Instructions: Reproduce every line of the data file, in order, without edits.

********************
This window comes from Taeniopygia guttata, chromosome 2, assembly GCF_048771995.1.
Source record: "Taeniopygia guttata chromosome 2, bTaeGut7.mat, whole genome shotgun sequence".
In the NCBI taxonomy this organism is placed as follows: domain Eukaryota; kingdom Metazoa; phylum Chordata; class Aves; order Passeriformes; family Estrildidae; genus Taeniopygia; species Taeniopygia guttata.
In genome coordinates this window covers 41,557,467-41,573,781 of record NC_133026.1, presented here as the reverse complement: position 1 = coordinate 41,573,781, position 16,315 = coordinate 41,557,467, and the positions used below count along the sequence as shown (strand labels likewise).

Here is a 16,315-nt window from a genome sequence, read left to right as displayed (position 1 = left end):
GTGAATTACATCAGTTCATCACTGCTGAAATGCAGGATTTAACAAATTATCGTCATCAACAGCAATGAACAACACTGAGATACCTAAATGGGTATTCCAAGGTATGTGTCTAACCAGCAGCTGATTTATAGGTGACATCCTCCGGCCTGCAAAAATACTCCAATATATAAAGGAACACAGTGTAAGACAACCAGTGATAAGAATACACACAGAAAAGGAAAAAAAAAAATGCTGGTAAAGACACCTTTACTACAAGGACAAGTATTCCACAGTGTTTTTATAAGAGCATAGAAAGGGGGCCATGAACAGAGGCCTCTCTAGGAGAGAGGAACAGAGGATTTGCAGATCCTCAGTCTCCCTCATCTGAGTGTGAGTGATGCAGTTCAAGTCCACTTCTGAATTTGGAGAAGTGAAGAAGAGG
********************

This window comes from Taeniopygia guttata, chromosome 2, assembly GCF_048771995.1.
Source record: "Taeniopygia guttata chromosome 2, bTaeGut7.mat, whole genome shotgun sequence".
In the NCBI taxonomy this organism is placed as follows: domain Eukaryota; kingdom Metazoa; phylum Chordata; class Aves; order Passeriformes; family Estrildidae; genus Taeniopygia; species Taeniopygia guttata.
In genome coordinates this window covers 41,557,467-41,573,781 of record NC_133026.1, presented here as the reverse complement: position 1 = coordinate 41,573,781, position 16,315 = coordinate 41,557,467, and the positions used below count along the sequence as shown (strand labels likewise).

Here is a 16,315-nt window from a genome sequence, read left to right as displayed (position 1 = left end):
GTGAATTACATCAGTTCATCACTGCTGAAATGCAGGATTTAACAAATTATCGTCATCAACAGCAATGAACAACACTGAGATACCTAAATGGGTATTCCAAGGTATGTGTCTAACCAGCAGCTGATTTATAGGTGACATCCTCCGGCCTGCAAAAATACTCCAATATATAAAGGAACACAGTGTAAGACAACCAGTGATAAGAATACACACAGAAAAGGAAAAAAAAAAATGCTGGTAAAGACACCTTTACTACAAGGACAAGTATTCCACAGTGTTTTTATAAGAGCATAGAAAGGGGGCCATGAACAGAGGCCTCTCTAGGAGAGAGGAACAGAGGATTTGCAGATCCTCAGTCTCCCTCATCTGAGTGTGAGTGATGCAGTTCAAGTCCACTTCTGAATTTGGAGAAGTGAAGAAGAGG